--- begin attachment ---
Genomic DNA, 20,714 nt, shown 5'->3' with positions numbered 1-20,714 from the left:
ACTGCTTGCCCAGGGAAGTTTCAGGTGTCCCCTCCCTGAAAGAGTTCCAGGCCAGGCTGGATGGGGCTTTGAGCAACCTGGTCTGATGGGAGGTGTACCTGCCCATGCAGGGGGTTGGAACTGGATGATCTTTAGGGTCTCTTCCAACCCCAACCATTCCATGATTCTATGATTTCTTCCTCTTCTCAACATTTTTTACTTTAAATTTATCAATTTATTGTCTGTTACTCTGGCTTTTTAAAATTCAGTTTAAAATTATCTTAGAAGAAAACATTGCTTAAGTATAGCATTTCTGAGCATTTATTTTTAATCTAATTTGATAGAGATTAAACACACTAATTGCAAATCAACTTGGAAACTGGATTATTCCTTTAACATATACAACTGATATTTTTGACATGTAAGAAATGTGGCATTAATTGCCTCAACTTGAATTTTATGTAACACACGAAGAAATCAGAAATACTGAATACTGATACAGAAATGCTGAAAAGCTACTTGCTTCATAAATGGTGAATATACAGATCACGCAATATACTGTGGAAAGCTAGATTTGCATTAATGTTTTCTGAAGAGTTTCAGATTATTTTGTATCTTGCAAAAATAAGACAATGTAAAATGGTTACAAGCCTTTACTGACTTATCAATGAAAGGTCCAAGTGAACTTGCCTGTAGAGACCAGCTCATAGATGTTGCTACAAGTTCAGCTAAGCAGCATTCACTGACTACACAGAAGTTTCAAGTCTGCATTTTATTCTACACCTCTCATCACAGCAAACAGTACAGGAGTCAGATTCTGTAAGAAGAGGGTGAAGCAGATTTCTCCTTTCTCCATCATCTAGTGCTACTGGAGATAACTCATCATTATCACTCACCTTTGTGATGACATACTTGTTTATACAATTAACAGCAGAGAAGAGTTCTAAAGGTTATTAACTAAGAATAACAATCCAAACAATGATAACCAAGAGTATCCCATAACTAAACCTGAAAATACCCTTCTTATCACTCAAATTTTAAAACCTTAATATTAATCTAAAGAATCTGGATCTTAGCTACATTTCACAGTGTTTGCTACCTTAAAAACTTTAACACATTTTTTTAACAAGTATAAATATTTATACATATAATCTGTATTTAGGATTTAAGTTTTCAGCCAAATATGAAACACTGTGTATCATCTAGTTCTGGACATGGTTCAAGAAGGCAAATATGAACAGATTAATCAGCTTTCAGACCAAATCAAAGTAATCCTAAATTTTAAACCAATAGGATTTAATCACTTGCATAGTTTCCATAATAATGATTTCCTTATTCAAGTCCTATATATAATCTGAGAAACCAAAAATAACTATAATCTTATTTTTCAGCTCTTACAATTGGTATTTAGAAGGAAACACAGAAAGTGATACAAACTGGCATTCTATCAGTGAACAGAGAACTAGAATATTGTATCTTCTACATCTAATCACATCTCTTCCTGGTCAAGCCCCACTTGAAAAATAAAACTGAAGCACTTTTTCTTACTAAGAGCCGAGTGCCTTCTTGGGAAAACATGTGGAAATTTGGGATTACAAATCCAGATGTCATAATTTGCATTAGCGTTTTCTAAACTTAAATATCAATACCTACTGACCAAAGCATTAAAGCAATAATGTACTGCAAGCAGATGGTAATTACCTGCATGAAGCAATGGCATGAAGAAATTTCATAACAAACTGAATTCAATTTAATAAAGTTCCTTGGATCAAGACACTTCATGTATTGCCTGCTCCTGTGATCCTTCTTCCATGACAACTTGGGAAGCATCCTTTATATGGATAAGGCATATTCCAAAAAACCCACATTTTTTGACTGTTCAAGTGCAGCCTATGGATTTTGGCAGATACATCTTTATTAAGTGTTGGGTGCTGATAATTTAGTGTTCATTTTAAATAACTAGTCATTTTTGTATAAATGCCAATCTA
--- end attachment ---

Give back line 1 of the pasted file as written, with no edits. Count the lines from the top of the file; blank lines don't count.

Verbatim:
Genomic DNA, 20,714 nt, shown 5'->3' with positions numbered 1-20,714 from the left: